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2003 Masters Tournament Protest In 2003, the National Organization of Women, led by Martha Burk (pictured here), staged a protest at the Masters Golf Tournament because the host club, Augusta National Golf Club, only accepts male members. Burk got more than she bargained for. Enterprising vendors began selling golf balls with Burk's face on them above the phrase 'The Burk Stops Here!' Augusta's city council passed a law restricting protesters to a vacant lot about a mile from the golf course. Counter-protests began, and they begot more protests. Jesse Jackson supported Burk, so a group of anti-Jackson protesters picketed him. A chapter of the KKK--which turned out to be a one-man outfit--supported Augusta National. Weirdos and attention-seekers of all types flocked to the protest site. One man wore a tuxedo and carried a sign that said, 'Formal Protest.' Another man with an anti-feminist slant carried a placard saying, 'Make My Dinner.' Another group called People Against Ridiculous Protests picketed everybody. Perhaps the most noteworthy and creative protester was a gentlemen who loudly passed gas from the window of a moving minivan when Burk began to speak. Pun-loving Steve Rushin of Sports Illustrated comically referred to the gesture as a 'drive-by tooting.'
Tags: golf  Masters  protest  Martha  Burk 
Added: 7th August 2008
Views: 2387
Rating:
Posted By: Lava1964
Lawn Jockeys Signified An Underground Railroad Home A lot of people don't know the real meaning behind these statues, so they vandalize them, bitch about them being racist, etc. When the image of a black 'footman' with a lantern signified the home was a stop on the Underground Railroad. These are largely a northern thing, and weren't commonly found in the South until after WWII when northerners moved there and brought this custom with them. The clothing of the statue was also coded. A striped jockey's shirt meant that this was a place to swap horses, while a footman in a tailed coat meant overnight lodgings/food, and a blue sailor's waistcoat meant the homeowner could take you to a port and get you on a ship to Canada. I always laugh when I hear black folks talk about how racist these are, because honestly, the cats who had them were likely the LEAST racist. Later, these came back into popularity after WWII, and they were again coded to show the white homeowners supported early civil rights efforts, weren't Klan, etc.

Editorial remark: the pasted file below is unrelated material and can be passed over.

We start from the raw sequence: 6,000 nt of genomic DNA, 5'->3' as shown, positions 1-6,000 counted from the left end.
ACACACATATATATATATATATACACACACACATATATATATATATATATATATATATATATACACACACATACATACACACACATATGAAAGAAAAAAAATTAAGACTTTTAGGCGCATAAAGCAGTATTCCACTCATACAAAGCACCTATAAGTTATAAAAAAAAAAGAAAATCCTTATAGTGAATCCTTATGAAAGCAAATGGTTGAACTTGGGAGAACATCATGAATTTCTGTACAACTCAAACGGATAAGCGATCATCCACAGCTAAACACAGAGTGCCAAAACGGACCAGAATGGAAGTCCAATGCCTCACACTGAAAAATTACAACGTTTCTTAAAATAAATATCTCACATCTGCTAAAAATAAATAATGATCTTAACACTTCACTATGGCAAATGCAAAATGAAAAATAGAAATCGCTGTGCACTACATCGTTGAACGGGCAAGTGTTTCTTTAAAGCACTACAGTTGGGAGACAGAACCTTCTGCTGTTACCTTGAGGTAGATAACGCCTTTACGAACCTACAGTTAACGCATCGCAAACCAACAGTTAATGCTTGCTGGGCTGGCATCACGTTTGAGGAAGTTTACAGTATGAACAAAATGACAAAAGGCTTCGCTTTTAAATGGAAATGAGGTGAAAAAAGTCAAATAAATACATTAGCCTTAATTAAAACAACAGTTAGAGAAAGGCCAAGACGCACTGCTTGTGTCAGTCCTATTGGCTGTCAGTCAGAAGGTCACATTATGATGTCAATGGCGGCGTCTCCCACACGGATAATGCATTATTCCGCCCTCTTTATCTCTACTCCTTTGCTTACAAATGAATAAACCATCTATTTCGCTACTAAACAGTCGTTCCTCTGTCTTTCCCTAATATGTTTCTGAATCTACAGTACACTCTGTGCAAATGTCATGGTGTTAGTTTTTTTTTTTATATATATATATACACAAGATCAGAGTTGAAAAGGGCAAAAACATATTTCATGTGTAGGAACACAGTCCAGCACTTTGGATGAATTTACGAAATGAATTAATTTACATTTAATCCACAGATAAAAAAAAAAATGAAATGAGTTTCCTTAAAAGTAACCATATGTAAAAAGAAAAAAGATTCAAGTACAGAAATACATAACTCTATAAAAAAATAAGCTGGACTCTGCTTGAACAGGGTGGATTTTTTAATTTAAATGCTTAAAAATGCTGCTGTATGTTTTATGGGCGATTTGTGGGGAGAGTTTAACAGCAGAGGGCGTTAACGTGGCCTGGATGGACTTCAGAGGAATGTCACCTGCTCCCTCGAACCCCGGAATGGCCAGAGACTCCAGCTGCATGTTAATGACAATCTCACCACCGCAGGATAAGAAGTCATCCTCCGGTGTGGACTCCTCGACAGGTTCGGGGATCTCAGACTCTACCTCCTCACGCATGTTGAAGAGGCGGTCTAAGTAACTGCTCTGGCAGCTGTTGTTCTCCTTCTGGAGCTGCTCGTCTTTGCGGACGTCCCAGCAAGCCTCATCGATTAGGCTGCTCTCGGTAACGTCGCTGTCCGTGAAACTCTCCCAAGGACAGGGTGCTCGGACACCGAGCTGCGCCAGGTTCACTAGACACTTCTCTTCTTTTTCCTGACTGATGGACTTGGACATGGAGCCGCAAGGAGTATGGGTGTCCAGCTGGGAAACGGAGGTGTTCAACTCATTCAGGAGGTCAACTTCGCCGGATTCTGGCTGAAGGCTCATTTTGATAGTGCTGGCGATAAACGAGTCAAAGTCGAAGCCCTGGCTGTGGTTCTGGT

Tags: Lawn  Jockeys  Signified  An  Underground  Railroad  Home  black  African  American  slavery    Civil  Rights  KKK  Klan  civil  rights 
Added: 28th January 2016
Views: 3194
Rating:
Posted By: Cathy

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